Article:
“Come down on him like a ton of bricks,” I finished, and immediately felt guilty for being disloyal to my future feminist son by wishing he was a daughter. How was I any different from my father-in-law, favoring one sex over another? I sifted through my sorrow, sniffed, and told Andy, “I think it’s because I know we’re only having one kid. Either way, there’s a loss in knowing you’ll never get to experience raising the gender you didn’t have.”

Andy looked slightly less bewildered. Slightly. “You mean you’d be sad if it was a girl, too? Because then you wouldn’t have a son?”

“Exactly!” I agreed, and cried some more.

Andy patted my leg and wisely said nothing.

As soon as we were home, he called his parents. Of course I listened in.

Andy: “Ma? Get Dad on the phone, too.”

Sunny: “Why? What’s wrong?”

Andy: “Nothing’s wrong. Just get Dad.”

Sunny: “Then why you need to speak to both of us?”

Andy: “Can you just get Dad? Please?”

Sunny: “Is it about the baby?”

Andy: “Maybe. Just get Dad.”

Sunny: “Is everything okay with the baby?”

Andy: “It’s fine, Ma. Just get Dad.”

Sunny: “Okay, okay, Jay! Hurry up! Andy wants to speak with you!” A flurry of Cantonese followed, with Jay questioning the need to hurry and Sunny  haranguing him to get his butt to the phone.

Jay: “What?”

Andy: “We found out the baby’s sex today, Dad.”

Jay: “What? Is it a boy or a girl?”

Andy: “Guess, Dad. Guess!”

Jay was silent for a moment. Then he sighed, exhaling a lifetime of disappointment and five thousand years of Chinese fatalism: “It’s a girl.”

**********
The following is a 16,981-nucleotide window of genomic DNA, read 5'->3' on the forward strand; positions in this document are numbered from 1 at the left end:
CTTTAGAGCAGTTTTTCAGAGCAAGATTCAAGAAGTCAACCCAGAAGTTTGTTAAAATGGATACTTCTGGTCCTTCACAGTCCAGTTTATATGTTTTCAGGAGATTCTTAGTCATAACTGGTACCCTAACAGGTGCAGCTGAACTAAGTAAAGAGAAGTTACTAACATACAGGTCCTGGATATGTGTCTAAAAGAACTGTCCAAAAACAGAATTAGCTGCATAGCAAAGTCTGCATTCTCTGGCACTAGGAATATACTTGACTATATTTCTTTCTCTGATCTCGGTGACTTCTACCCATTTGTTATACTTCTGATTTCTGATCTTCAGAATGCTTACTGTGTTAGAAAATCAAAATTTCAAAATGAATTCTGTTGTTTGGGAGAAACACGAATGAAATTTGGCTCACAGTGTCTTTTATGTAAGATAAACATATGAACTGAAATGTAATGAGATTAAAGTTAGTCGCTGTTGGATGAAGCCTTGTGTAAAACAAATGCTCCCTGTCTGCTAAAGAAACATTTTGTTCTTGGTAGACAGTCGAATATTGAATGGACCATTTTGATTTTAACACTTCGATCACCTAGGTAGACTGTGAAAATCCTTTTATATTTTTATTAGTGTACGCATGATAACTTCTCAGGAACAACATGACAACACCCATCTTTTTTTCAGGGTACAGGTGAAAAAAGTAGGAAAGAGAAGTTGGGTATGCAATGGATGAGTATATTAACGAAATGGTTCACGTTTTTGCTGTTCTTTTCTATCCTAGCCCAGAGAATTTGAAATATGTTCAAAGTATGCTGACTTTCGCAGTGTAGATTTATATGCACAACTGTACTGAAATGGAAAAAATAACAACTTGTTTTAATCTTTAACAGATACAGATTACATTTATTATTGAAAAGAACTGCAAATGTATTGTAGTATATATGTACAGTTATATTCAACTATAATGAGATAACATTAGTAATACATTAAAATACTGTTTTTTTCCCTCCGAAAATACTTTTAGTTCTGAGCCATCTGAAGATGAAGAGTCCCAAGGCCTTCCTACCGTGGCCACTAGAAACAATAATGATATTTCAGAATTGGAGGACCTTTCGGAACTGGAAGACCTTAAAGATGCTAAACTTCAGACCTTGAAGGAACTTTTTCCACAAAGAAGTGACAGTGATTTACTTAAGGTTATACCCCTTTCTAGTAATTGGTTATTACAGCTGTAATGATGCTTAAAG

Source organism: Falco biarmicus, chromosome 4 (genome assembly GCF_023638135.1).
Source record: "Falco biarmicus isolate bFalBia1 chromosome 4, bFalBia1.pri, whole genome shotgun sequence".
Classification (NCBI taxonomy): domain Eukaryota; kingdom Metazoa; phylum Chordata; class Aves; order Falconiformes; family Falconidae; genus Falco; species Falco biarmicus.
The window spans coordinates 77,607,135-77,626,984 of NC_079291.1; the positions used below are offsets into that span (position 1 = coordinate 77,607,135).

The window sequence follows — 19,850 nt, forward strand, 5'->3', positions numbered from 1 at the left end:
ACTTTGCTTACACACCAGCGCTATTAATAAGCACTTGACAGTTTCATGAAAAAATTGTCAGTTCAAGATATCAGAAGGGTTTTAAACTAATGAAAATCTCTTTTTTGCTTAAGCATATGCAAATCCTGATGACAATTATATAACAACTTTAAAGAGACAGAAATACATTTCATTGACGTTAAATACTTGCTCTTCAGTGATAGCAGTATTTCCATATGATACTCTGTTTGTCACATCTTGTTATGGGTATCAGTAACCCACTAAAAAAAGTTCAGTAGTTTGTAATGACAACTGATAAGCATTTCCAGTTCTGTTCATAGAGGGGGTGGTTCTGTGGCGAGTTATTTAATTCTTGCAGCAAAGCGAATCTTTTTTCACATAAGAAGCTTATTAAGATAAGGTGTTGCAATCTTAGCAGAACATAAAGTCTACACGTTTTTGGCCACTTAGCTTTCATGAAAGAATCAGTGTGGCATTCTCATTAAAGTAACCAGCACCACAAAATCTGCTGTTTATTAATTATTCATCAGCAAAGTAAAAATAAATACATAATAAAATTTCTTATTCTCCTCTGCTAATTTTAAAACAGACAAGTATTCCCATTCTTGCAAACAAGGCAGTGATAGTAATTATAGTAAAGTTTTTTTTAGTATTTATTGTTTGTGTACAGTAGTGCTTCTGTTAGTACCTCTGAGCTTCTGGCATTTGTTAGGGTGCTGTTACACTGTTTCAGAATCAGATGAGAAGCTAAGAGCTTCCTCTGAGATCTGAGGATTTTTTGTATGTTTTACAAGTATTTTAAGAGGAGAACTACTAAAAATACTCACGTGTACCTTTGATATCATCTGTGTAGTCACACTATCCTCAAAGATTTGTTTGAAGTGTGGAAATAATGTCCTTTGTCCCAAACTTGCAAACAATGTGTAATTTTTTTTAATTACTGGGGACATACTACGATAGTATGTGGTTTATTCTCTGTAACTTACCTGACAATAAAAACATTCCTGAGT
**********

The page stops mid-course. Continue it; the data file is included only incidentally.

Andy shouted, “NO! You’re wrong, Dad! It’s A BOY! HAHAHAHAHAHA!!”

Jay couldn’t speak.

Sunny yelled, “It’s a boy?! Are you sure?!”

Andy laughed again. “Absolutely, Ma.”

“How do you know, they can’t always tell so early!”

“He was playing with his penis, Ma!”

Sunny laughed delightedly. “Hamsup! My grandson is hamsup already! Hahaha!” (Note to white people: hamsup is the Cantonese word for “randy” or über masculine.)

Jay whispered, “Boy. A boy.” His voice trailed off while Sunny told Andy how now she knew how her own mother felt when Sunny had Andy.

Andy asked, “Ma? Is Dad okay?”

Sunny: “Oh, Daddy’s fine. He’s just walking around the house saying, ‘Oh, boy! A boy! Oh, boy! A boy!’ over and over again. I think that will be all he can say for a while.”

My husband is an American success story. The child of refugees who didn’t learn English until elementary school, Andy achieved advanced degrees, learned to cook, learned to dance, bought a house, and had a happy marriage. Yet the only accomplishment that ever rendered his father speechless was the one thing that a) he had no control over, and b) took the least effort of his entire life.